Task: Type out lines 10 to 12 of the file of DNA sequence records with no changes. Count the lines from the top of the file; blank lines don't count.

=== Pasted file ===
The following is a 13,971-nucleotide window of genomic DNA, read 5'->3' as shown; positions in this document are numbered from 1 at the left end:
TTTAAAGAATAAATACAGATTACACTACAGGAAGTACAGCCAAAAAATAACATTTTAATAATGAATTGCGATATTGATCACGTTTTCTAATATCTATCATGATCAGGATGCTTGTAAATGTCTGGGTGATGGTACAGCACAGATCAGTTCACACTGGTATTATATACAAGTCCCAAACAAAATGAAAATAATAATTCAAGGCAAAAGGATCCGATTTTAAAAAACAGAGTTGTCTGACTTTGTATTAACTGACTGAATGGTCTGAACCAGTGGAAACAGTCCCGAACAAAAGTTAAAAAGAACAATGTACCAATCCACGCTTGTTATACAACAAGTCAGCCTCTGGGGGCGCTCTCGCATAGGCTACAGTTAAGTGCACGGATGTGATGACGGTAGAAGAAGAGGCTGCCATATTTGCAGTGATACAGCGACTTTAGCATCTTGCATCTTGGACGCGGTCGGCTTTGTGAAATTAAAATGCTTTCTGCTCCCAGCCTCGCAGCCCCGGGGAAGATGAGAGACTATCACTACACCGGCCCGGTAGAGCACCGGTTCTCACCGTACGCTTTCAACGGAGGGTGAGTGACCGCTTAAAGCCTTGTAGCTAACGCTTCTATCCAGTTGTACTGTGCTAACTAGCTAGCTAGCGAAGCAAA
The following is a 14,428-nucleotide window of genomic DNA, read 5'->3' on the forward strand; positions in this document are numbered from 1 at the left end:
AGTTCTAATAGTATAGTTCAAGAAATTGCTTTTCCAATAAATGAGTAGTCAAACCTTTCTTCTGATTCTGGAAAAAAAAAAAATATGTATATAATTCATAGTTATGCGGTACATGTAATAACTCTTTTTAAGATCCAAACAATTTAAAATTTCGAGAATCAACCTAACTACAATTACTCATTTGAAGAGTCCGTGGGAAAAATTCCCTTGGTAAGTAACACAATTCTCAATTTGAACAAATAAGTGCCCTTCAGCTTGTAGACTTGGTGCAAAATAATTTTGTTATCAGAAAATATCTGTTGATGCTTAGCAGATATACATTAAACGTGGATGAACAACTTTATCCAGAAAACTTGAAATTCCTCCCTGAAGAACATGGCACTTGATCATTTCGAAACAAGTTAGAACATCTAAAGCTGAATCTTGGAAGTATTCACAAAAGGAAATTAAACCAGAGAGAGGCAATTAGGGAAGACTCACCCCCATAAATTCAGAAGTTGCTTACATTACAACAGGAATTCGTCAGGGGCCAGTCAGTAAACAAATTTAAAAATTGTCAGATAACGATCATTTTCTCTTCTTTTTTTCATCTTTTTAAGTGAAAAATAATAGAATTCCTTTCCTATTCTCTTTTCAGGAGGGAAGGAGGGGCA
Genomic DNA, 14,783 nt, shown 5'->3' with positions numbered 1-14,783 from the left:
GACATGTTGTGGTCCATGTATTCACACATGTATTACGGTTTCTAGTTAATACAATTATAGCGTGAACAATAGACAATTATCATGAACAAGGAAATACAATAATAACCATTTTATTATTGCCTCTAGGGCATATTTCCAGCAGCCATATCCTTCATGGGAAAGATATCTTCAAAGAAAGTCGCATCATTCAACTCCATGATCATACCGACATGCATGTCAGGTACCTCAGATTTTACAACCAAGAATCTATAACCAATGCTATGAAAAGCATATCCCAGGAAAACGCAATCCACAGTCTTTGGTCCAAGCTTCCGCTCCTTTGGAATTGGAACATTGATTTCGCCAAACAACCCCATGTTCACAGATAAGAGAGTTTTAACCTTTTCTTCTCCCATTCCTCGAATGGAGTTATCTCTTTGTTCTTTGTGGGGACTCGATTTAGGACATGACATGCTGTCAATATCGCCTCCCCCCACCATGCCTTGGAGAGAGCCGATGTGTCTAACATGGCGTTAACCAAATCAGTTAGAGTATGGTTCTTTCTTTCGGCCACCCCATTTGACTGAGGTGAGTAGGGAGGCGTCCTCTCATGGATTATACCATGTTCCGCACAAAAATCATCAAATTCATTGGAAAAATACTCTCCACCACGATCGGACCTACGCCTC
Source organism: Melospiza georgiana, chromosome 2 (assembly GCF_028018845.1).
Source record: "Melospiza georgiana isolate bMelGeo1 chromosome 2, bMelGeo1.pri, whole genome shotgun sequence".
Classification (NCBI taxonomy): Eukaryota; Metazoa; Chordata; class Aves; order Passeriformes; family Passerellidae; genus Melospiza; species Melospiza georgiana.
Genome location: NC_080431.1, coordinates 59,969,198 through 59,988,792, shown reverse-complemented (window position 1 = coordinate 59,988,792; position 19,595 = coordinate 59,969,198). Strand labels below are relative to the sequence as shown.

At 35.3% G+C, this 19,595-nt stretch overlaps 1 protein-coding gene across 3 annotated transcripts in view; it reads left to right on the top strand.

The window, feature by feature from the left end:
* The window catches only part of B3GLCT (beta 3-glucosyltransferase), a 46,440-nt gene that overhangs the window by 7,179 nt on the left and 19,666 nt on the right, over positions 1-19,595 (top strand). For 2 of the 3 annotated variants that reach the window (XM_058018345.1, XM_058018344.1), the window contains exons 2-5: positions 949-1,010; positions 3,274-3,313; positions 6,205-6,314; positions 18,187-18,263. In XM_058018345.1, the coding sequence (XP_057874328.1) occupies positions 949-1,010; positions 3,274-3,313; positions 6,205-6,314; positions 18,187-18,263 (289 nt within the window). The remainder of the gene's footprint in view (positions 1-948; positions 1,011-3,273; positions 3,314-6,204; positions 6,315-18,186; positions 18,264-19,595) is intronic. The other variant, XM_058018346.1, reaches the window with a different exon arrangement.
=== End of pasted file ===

Genome location: NC_080431.1, coordinates 59,969,198 through 59,988,792, shown reverse-complemented (window position 1 = coordinate 59,988,792; position 19,595 = coordinate 59,969,198). Strand labels below are relative to the sequence as shown.

At 35.3% G+C, this 19,595-nt stretch overlaps 1 protein-coding gene across 3 annotated transcripts in view; it reads left to right on the top strand.

The window, feature by feature from the left end: